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Public Safety

City-Funded Survey Confirms San Diego Police Officers' Complaints About Low Pay

A city-funded study released Thursday shows San Diego’s police officers are underpaid compared to other departments in the county and state.

City-Funded Survey Confirms San Diego Police Officers’ Complaints About Low Pay
The report found San Diego officers' pay ranks near or at the bottom among 18 other departments in California.

The report found San Diego officers' pay ranks near or at the bottom among 18 other departments in California. Overall, the department's sworn personnel earns 15 percent less than the market average.

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San Diego Police Officers Association President Brian Marvel said the survey confirms what the officers have known for a long time.

Ranking Of Base Pay For SDPD Positions

Recruit: 18 out of 19

Officer I, II: 19 out of 19

Officer III: 5 out of 5*

Detective: 5 out of 6*

Sergeant: 17 out of 19

Lieutenant: 16 out of 19

Captain: 15 out of 19

*Not every city had the same classifications as San Diego, so fewer agencies were compared for some positions.

Officer I, II, III positions are based on experience.

Police Compensation Survey
A 2014 survey shows how San Diego Police Department salaries stack up against other departments in the state.
To view PDF files, download Acrobat Reader.

"San Diego police officers are at the bottom of the market when it comes to compensation,” he said in a statement. "Our officers are aware of this fact, which is why nearly 300 officers hired since 2005 have left our department for other agencies — at great expense to San Diego taxpayers."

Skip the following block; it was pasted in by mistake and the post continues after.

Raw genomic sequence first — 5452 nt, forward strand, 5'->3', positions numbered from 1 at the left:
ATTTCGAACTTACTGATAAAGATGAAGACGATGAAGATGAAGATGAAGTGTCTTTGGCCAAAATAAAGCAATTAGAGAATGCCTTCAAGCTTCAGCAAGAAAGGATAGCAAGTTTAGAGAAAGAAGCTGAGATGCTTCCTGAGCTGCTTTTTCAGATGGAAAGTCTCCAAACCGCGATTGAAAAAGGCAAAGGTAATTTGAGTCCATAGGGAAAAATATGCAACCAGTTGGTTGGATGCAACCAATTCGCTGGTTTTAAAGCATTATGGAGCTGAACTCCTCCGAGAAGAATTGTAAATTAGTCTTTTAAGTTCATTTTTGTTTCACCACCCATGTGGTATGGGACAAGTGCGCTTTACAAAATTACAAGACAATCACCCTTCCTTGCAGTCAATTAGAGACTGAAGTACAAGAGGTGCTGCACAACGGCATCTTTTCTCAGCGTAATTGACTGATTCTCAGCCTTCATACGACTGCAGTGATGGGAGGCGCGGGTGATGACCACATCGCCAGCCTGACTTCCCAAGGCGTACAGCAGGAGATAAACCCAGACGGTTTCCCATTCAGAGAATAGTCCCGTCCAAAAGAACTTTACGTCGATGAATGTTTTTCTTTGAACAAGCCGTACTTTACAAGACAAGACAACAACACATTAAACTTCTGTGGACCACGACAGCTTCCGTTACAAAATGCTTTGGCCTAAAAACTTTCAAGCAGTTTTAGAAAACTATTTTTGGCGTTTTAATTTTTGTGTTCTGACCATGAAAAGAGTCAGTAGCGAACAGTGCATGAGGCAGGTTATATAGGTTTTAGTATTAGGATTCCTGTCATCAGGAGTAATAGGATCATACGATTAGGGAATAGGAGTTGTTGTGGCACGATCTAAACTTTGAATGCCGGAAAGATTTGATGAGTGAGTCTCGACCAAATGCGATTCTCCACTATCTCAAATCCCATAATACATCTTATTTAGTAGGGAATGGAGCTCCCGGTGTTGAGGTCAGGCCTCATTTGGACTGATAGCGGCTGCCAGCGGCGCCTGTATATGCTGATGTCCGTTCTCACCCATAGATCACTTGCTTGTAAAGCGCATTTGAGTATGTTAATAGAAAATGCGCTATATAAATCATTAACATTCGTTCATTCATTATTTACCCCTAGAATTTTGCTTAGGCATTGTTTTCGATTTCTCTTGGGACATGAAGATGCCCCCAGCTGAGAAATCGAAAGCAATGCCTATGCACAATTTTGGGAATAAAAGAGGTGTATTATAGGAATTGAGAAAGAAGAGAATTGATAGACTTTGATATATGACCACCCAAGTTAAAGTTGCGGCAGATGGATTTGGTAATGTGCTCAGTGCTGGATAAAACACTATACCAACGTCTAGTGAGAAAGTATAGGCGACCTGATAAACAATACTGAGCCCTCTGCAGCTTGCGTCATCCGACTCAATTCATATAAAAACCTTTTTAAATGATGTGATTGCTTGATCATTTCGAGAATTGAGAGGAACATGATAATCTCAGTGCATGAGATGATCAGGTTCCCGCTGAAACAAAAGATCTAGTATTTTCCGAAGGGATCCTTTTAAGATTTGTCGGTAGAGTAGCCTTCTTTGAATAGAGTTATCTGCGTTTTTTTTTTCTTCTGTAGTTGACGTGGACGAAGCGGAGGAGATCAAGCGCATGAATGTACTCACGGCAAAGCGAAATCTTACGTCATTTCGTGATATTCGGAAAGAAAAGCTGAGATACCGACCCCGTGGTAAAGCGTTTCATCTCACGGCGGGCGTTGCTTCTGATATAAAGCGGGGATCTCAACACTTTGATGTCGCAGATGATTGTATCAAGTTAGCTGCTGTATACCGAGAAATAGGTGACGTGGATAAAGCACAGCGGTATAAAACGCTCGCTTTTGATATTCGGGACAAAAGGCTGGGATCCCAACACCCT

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The San Diego Police Department's monthly attrition rate has been on the rise for the past few years. Last year, the attrition rate was so high, it caused a net loss of officers — 160 were hired, but 162 left the department. Marvel has attributed the high departure rate to low pay. The Police Officers Association hosted a series of community meetings earlier this year to publicize the problem.

Marvel said he is looking forward to working with Mayor Kevin Faulconer “to develop a compensation package” that will address the issue.

In a statement, Faulconer agreed the survey underlined a problem.

"I am committed to working with the San Diego Police Department and Police Officers Association to find solutions to this issue that will keep our neighborhoods safe and uphold the highest standard of public safety for San Diego visitors, residents and families," he said in a press release.

The survey compared the base pay of eight positions within the San Diego Police Department to 18 other agencies: Anaheim, Bakersfield, Carslbad, Chula Vista, El Cajon, Escondido, Fresno, Long Beach, Los Angeles, National City, Oakland, Oceanside, Riverside, Sacramento, San Francisco, San Jose, and Santa Ana.

The city funded a similar study in 2007 that found San Diego’s salary and benefits were comparable to 18 other agencies, but its health care costs and pension contributions put officers' take home pay near the bottom of the list.

Officers received a raise later that year and another in 2008, but suffered from budget cuts in 2009.

The new study was conducted by Segal Waters Consulting and cost $68,500, according to the mayor's office. Faulconer authorized the contract in May and the report was supposed to be completed in August, but was delayed multiple times.